Tag Archives: Bloomberg Businessweek

You’re nothing, but suddenly you’ve got what everyone wants

7 Jul

Venezuelan prostitutes

 

 

Without judging, blaming, or saying I wouldn’t do it, the standard model for business is that those who dominate the financial markets rig them in their favor. That’s really not a shocker. The shocker is that once in a great while something occurs in the market place that benefits those of little means.

 

Right now the beneficiaries of fate’s largess are the prostitutes of Puerto Cabello, Venezuela.

 

Not long ago, Venezuela was flush with petro-cash and acted brashly and boldly on the world scene. Under socialist President Hugo Chavez, Venezuela even helped 400,000 poor Americans pay their winter heating bills. Chavez, however, is dead and gone and the Venezuelan economy has all but collapsed. People can no longer find things like cooking oil and flour in their local stores.

 

Spared from this hardship are the prostitutes of Puerto Cabello. This has not so much to do with the sex trade as it does with the currency trade.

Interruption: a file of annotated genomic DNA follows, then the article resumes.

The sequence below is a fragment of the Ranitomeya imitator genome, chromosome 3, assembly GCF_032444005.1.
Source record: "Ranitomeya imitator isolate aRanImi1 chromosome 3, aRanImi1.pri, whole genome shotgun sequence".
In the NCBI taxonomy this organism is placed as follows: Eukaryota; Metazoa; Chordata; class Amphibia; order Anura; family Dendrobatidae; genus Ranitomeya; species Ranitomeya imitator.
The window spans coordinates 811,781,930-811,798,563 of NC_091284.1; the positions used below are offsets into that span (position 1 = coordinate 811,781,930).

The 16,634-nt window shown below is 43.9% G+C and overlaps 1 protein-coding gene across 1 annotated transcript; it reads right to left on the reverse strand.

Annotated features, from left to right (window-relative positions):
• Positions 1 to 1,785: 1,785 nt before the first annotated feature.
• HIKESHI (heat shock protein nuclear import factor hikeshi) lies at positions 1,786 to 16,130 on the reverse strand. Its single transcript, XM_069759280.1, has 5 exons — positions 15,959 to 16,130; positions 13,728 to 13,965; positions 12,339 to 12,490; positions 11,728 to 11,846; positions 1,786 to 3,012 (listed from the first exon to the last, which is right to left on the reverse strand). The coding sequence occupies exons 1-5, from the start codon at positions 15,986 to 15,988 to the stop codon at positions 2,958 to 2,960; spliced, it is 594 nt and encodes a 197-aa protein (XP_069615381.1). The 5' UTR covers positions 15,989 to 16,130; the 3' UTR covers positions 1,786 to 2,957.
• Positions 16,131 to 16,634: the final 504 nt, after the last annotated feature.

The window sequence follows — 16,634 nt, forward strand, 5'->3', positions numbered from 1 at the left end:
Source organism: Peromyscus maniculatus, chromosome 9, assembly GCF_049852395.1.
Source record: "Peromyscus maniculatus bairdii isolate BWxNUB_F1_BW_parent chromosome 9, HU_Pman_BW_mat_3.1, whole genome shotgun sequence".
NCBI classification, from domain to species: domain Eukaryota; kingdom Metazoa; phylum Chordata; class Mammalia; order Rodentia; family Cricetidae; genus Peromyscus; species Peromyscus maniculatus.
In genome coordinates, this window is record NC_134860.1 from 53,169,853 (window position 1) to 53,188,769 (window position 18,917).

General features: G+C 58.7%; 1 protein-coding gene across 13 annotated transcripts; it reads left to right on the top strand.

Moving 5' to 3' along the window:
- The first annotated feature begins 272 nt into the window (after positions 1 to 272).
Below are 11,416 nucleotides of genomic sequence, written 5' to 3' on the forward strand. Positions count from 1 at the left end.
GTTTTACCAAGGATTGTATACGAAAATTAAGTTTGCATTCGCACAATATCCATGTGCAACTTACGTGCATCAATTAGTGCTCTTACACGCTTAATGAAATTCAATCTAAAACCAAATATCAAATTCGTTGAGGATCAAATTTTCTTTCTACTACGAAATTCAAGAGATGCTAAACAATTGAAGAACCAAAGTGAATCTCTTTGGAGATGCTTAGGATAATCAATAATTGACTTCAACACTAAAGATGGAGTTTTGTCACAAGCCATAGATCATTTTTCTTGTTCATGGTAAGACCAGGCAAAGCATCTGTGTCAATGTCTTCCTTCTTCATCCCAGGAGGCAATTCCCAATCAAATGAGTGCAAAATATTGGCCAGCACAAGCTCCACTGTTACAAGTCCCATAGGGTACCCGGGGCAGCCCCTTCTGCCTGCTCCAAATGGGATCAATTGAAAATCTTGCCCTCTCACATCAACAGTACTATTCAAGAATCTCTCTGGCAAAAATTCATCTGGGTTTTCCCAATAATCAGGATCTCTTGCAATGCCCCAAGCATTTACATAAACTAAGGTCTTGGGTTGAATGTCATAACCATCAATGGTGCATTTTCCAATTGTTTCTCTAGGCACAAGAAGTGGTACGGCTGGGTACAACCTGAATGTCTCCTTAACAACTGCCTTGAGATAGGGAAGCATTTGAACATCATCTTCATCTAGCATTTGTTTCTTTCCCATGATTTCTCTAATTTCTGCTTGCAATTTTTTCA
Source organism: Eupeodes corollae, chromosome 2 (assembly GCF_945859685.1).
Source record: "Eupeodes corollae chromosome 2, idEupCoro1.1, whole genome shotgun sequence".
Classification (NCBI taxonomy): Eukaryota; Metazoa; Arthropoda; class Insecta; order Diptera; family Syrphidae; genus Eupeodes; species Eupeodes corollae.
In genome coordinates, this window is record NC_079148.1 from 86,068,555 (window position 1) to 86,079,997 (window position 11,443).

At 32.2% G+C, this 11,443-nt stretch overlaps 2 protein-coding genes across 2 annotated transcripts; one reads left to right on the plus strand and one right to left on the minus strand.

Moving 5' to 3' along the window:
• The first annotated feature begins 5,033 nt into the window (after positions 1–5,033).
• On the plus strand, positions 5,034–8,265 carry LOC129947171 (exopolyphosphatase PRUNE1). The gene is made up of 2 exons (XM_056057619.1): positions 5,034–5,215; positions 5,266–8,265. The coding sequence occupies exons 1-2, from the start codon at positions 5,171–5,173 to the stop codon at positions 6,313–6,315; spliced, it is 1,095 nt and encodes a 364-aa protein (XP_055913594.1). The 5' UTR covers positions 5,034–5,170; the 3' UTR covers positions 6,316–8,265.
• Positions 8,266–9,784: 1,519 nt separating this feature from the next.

An article by Anatoly Kurmanaev in Bloomsberg Businessweek explains the scenario.

 

The Venezuelan currency is the bolivar, and it has taken a nosedive. The official exchange rate is 6.3 bolivars per dollar but the going rate on the street is 71 bolivars and climbing. Either way, dollars are very hard to get. The government restricts their circulation.

 

But foreign sailors, the primary customers of prostitutes in Puerto Cabello, a port town, pay in dollars. This means the prostitutes now possess the most sought-after item in the country. Currency traders seek them out and lavish them with bolivars in exchange for their dollars. This enables them to purchase whatever they want on the black market.

 

By the way, the prostitution is legal but the currency trading is not.

 

Sailors are charged a flat rate of $60 an hour. With the new market conditions, one trick is equal to the monthly wage of some people. But the prostitutes also book hotels and taxis for the visiting sailors. They charge them in dollars and pay for the rooms in bolivars. This increases their salary another 50 percent.